4th March 2014 | International Solidarity Movement, Rosa Schiano | Gaza, Occupied Palestine
In the shadow of the bleachers of Yarmouk stadium in Gaza City, still damaged by Israeli bombing, 400-meter Olympic runner Bahaa Al Farra trains. Bahaa took part in the London Olympics, along with three other Palestinian athletes, in 2012. “I started racing at the age of 14,” he said. “We used to compete mostly among students. The coaches attended the competitions and selected the best players.”
That’s how he met his current coach, Ibrahim Abu Hasira, seven years ago. “In 2005 I had the opportunity to compete in a competition in Egypt, but due to the closure of the crossing I could not attend it,” Bahaa said. “Whenever we have opportunities, we face problems related to the siege and military aggression. Several times I stopped the sport due to depression or a bad mood. The first time I left the Gaza Strip was in 2011, when I went to Korea. I was very motivated. Then in March 2012, I competed in Istanbul, and in August 2012 in London for the Olympic Games. But after a week, we were told that we should leave, because we would have risked not being able to return to the Gaza Strip due to the problems in the Sinai.”
“London was a great experience,” Bahaa said. “I met gold medalists. I hope someday Palestinians can win gold medals. It was nice to see how people support the athletes. I felt great emotions. I hope one day to get on the podium. I’m running to represent my country and my people, to make sure that other people know Palestine. I run to prove that despite the suffering in which we live, some runners emerge from the darkness and manage to do something important.”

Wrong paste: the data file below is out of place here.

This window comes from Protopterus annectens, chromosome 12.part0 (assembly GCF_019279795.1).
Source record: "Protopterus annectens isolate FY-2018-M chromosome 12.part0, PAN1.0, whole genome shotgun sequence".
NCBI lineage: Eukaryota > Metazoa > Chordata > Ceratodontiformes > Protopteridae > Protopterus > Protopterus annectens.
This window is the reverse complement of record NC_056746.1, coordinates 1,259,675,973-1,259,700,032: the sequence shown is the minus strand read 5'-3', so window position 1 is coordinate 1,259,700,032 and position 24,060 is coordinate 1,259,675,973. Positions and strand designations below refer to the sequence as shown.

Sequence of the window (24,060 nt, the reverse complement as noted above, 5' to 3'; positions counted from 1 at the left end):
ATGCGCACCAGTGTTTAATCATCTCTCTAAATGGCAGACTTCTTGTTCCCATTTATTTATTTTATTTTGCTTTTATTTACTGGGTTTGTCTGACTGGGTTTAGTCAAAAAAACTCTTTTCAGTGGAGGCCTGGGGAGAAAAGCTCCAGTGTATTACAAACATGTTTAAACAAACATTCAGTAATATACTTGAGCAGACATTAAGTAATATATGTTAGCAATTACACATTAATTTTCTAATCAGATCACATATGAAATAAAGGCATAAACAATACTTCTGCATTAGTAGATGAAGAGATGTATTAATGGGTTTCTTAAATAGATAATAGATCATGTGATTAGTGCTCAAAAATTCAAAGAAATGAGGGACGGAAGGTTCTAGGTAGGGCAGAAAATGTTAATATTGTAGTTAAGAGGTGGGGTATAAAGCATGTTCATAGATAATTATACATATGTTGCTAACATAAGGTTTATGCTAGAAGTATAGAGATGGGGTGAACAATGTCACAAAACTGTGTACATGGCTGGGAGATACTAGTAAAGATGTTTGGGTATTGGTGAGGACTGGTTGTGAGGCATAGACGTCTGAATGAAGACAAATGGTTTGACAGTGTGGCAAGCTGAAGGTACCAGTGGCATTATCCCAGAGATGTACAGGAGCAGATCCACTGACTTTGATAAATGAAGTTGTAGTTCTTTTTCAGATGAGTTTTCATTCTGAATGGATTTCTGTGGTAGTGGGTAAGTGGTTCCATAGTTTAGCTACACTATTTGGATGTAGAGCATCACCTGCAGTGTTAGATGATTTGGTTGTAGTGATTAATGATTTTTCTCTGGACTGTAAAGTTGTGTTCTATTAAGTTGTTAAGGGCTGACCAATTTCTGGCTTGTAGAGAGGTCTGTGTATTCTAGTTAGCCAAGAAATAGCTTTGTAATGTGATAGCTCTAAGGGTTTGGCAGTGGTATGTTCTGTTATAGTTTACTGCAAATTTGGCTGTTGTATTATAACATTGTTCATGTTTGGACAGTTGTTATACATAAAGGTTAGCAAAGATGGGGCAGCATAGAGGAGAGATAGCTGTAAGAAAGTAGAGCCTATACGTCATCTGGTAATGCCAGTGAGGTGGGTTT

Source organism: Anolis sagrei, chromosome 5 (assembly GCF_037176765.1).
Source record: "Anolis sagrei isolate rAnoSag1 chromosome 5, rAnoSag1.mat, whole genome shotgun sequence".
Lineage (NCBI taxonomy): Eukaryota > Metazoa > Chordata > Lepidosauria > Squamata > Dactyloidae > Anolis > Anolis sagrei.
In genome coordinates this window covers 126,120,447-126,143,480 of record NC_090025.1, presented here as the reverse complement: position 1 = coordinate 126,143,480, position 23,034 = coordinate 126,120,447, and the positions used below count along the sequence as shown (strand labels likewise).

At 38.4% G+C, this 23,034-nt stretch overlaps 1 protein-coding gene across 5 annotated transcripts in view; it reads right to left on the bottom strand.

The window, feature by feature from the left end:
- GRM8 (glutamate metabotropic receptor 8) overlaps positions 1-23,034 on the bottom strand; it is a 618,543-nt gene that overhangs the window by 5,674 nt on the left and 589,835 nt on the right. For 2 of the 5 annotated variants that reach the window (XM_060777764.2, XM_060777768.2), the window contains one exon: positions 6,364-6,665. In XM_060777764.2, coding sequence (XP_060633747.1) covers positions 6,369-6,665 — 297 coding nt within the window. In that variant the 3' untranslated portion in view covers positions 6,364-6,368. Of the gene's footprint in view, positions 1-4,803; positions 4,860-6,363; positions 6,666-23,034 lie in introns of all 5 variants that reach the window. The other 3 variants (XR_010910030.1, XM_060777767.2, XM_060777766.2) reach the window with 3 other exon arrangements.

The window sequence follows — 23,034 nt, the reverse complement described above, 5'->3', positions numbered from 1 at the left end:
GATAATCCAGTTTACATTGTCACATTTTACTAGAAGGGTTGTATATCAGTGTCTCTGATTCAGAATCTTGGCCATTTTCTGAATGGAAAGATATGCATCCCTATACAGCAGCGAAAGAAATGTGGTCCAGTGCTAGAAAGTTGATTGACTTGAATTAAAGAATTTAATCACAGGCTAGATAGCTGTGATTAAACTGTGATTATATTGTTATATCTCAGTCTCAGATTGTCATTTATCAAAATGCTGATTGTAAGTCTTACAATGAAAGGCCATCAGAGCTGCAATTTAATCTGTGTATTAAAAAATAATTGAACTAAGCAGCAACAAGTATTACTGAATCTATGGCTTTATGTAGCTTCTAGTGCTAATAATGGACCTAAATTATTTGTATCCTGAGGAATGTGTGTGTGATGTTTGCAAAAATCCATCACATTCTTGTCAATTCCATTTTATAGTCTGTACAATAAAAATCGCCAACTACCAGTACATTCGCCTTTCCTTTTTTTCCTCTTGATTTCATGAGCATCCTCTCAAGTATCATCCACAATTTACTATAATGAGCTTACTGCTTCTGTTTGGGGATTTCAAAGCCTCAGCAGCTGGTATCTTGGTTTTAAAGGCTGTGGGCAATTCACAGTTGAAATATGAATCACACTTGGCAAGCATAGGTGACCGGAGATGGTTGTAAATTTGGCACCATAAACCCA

The Gaza Strip has no quality sports facilities where runners can train, Bahaa said. “This land is not suitable for runners, and would require appropriate shoes,” he said, indicating the ground on which he trains. Yarmouk stadium does not have a track for athletics. It is not a track and field stadium and there is a lack of equipment for athletes, such as starting blocks. Athletes myst train to use them, but have the opportunity only when they go abroad or shortly before competitions.
Bahaa has lost at least five opportunities to train or race abroad due to closures of the Rafah border crossing. “Sometimes when there is a chance, I say ‘goodbye’ to my friends and family, I go to the crossing and then I go back home,” he said. Since the overthrow of Egyptian president Mohammed Morsi in July 2013, openings of the Rafah crossing have been limited. The new Egyptian authorities open the crossing only sporadically, reinforcing the Israeli siege and isolating the population of the Gaza Strip more and more.
Now Bahaa hopes to compete in the 2016 Olympics in Brazil. “We hope there are international organizations that can sponsor Palestinian athletes,” he said. “We need training camps”. years old, Bahaa trains every day, except Friday, in Yarmouk stadium, on the beach or in the street. Like all Palestinians in the Gaza Strip, he faces daily challenged due to the siege. “Sometimes I come home after training and I have no chance to take a shower because due to the lack of electricity, there is no hot water,” he said.